Tuesday, December 18, 2012

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[IWS] ADB: JAPAN'S EDUCATION SERVICES IMPORTS: BRANCH CAMPUS OR SUBSIDIARY CAMPUS? [18 December 2012]

IWS Documented News Service

_______________________________

Institute for Workplace Studies----------------- Professor Samuel B. Bacharach

School of Industrial & Labor Relations-------- Director, Institute for Workplace Studies

Cornell University

16 East 34th Street, 4th floor---------------------- Stuart Basefsky

New York, NY 10016 -------------------------------Director, IWS News Bureau

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Asian Development Bank (ADB)

Regioan Economic Integration Working Paper 103

 

JAPAN'S EDUCATION SERVICES IMPORTS: BRANCH CAMPUS OR SUBSIDIARY CAMPUS? [18 December 2012]

by Shintaro Hamanaka

http://www.adb.org/publications/japan-s-education-services-imports-branch-campus-or-subsidiary-campus

or
http://www.adb.org/sites/default/files/pub/2012/wp103-japan-education-services-imports.pdf
[full-text, 40 pages]

 

Description

On one hand, trade in tertiary education is highly regulated; on the other hand, it is a considerably liberalized area of services. This is especially true in the case of Mode 3 of international services trade, namely oversea campuses. In the case of Japan, foreign universities are/were free to open campuses in Japan to supply tertiary education services, but those were regarded informal education that was not recognized by the Japanese government until 2004. For campuses in Japan established by foreign universities to supply formal education services in Japan, they are required to satisfy the criteria set by the government to be examined by the University Council and the Minister; but no foreign university campus in Japan actually obtained a formal school status. Moreover, program at the campuses in Japan were not regarded as an equivalent to the program provided at the home campuses abroad. It was only in 2004 when the Japanese government introduced a new scheme called “Japanese Branches of Foreign Universities”, under which they can receive the treatment similar to formal Japanese universities except taxation, though only four campuses obtained this status so far.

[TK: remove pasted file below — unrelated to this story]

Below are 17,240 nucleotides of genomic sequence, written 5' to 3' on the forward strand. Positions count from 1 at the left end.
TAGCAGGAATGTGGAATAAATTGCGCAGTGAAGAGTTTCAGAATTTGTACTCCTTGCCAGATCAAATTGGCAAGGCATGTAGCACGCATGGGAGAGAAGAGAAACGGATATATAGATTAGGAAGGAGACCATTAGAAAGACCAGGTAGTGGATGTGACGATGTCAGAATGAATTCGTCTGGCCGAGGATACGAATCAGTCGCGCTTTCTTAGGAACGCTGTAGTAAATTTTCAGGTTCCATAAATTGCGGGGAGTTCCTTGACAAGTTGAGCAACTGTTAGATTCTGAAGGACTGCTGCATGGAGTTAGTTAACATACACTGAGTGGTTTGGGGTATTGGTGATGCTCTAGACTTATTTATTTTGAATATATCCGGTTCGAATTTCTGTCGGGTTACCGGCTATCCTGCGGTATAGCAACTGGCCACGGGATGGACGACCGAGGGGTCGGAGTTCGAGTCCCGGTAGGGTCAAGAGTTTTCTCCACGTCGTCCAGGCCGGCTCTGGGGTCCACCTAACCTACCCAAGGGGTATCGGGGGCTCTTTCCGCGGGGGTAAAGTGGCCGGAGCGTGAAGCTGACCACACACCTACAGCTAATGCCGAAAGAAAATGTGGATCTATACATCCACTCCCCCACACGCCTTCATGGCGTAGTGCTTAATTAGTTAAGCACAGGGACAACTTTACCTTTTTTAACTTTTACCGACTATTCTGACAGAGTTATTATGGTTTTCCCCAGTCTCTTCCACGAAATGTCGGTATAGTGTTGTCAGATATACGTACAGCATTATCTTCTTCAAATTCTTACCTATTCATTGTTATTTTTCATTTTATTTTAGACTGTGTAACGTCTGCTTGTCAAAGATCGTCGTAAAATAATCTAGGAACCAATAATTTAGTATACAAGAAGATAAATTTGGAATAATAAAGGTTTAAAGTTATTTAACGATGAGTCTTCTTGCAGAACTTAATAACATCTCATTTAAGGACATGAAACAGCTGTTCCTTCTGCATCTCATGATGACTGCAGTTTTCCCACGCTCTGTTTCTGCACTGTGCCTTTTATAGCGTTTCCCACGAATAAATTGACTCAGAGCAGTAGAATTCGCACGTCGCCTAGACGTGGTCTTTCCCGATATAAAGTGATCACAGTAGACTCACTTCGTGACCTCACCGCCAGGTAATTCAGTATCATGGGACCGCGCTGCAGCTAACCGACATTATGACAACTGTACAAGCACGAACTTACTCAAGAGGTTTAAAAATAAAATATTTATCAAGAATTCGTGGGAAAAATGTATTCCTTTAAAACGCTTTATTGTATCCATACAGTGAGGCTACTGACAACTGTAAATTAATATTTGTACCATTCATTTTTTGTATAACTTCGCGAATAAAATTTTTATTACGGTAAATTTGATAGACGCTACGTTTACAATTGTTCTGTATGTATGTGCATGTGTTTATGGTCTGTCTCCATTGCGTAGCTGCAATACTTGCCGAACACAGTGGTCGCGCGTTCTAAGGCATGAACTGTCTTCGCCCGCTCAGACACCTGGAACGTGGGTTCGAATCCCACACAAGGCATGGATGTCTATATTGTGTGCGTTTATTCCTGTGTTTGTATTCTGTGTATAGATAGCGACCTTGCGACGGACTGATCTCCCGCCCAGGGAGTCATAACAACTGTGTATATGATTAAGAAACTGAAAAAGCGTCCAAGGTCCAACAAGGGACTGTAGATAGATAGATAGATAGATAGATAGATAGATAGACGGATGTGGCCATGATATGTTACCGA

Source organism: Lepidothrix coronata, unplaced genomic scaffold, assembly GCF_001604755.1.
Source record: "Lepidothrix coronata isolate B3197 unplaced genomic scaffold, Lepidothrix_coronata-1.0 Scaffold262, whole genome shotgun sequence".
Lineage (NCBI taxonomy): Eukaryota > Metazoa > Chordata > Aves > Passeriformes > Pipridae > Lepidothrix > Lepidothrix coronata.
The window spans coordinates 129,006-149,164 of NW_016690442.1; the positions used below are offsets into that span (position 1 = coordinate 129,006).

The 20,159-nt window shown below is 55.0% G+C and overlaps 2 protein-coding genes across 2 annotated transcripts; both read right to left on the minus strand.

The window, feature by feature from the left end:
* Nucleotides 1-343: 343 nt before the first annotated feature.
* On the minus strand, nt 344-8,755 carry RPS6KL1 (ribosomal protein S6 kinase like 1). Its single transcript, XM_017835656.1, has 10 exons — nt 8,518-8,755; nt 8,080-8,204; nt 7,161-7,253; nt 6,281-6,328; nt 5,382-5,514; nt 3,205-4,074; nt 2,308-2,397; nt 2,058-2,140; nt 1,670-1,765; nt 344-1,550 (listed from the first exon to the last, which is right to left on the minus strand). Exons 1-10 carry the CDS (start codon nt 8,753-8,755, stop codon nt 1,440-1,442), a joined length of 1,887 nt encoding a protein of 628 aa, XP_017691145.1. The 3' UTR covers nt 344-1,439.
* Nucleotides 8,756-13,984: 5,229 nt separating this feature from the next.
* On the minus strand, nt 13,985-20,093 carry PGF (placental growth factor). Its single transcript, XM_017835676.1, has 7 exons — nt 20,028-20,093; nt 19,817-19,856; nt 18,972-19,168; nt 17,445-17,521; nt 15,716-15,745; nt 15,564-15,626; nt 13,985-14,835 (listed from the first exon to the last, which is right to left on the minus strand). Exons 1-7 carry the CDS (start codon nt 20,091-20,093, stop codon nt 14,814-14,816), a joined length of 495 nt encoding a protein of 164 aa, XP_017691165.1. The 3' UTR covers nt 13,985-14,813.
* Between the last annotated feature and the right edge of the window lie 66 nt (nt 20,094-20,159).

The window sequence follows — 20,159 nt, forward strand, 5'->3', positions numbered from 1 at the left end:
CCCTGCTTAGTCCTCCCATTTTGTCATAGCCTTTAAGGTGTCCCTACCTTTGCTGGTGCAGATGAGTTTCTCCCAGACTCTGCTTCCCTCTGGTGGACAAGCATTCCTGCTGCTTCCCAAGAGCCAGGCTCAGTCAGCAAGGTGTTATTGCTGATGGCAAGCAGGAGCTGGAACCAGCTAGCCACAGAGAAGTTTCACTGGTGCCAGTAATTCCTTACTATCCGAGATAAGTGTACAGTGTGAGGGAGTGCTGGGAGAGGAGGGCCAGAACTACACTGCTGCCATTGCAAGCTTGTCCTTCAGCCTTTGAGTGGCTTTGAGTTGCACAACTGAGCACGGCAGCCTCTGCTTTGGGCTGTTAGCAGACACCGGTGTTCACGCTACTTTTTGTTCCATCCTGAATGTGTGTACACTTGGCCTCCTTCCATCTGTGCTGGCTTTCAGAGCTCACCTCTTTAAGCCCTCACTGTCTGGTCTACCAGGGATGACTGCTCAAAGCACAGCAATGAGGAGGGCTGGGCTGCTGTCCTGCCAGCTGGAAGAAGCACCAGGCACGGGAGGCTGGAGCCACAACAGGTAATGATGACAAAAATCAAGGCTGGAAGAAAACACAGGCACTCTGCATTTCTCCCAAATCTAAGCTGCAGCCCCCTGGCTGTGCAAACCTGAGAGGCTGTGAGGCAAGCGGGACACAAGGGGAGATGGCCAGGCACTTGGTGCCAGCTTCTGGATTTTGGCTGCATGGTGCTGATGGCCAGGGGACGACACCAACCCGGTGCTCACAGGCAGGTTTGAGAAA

This paper reviews the development of regulatory status of services trade in tertiary education services, especially education through oversea campuses, and considers the policy implications on two critical issues regarding the regulation of services industry: (i) who between the government and the University Council the regulator is; and (ii) who between the home country and host country has the jurisdiction over the oversea branches of universities.

 

Contents

•Abstract

•Introduction

•Background and Recent Developments in Tertiary Education in Japan

•Restrictions and Regulations on Trade in Education Services

•Policy Implications

•Conclusion

•References

 

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